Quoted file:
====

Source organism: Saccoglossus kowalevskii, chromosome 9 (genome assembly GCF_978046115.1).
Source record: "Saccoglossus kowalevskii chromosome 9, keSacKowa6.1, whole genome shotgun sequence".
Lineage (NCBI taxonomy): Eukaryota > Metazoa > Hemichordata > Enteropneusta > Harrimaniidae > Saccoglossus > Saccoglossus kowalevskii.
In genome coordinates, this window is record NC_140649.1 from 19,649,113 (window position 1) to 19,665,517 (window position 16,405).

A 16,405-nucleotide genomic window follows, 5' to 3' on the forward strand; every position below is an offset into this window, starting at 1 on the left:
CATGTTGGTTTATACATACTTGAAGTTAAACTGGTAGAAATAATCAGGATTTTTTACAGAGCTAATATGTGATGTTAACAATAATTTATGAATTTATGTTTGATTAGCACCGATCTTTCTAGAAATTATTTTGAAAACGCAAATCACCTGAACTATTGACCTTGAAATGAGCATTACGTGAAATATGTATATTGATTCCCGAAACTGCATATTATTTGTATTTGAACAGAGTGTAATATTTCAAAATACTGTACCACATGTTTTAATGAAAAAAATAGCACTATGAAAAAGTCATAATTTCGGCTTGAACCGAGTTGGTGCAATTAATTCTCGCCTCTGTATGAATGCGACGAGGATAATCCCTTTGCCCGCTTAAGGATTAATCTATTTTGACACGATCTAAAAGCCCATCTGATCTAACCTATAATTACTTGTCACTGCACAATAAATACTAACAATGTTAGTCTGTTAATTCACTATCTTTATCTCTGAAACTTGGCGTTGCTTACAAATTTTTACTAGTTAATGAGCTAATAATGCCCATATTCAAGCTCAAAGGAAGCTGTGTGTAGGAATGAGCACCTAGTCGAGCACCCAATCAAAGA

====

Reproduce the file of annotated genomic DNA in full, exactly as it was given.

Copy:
Source organism: Saccoglossus kowalevskii, chromosome 9 (genome assembly GCF_978046115.1).
Source record: "Saccoglossus kowalevskii chromosome 9, keSacKowa6.1, whole genome shotgun sequence".
Lineage (NCBI taxonomy): Eukaryota > Metazoa > Hemichordata > Enteropneusta > Harrimaniidae > Saccoglossus > Saccoglossus kowalevskii.
In genome coordinates, this window is record NC_140649.1 from 19,649,113 (window position 1) to 19,665,517 (window position 16,405).

A 16,405-nucleotide genomic window follows, 5' to 3' on the forward strand; every position below is an offset into this window, starting at 1 on the left:
CATGTTGGTTTATACATACTTGAAGTTAAACTGGTAGAAATAATCAGGATTTTTTACAGAGCTAATATGTGATGTTAACAATAATTTATGAATTTATGTTTGATTAGCACCGATCTTTCTAGAAATTATTTTGAAAACGCAAATCACCTGAACTATTGACCTTGAAATGAGCATTACGTGAAATATGTATATTGATTCCCGAAACTGCATATTATTTGTATTTGAACAGAGTGTAATATTTCAAAATACTGTACCACATGTTTTAATGAAAAAAATAGCACTATGAAAAAGTCATAATTTCGGCTTGAACCGAGTTGGTGCAATTAATTCTCGCCTCTGTATGAATGCGACGAGGATAATCCCTTTGCCCGCTTAAGGATTAATCTATTTTGACACGATCTAAAAGCCCATCTGATCTAACCTATAATTACTTGTCACTGCACAATAAATACTAACAATGTTAGTCTGTTAATTCACTATCTTTATCTCTGAAACTTGGCGTTGCTTACAAATTTTTACTAGTTAATGAGCTAATAATGCCCATATTCAAGCTCAAAGGAAGCTGTGTGTAGGAATGAGCACCTAGTCGAGCACCCAATCAAAGA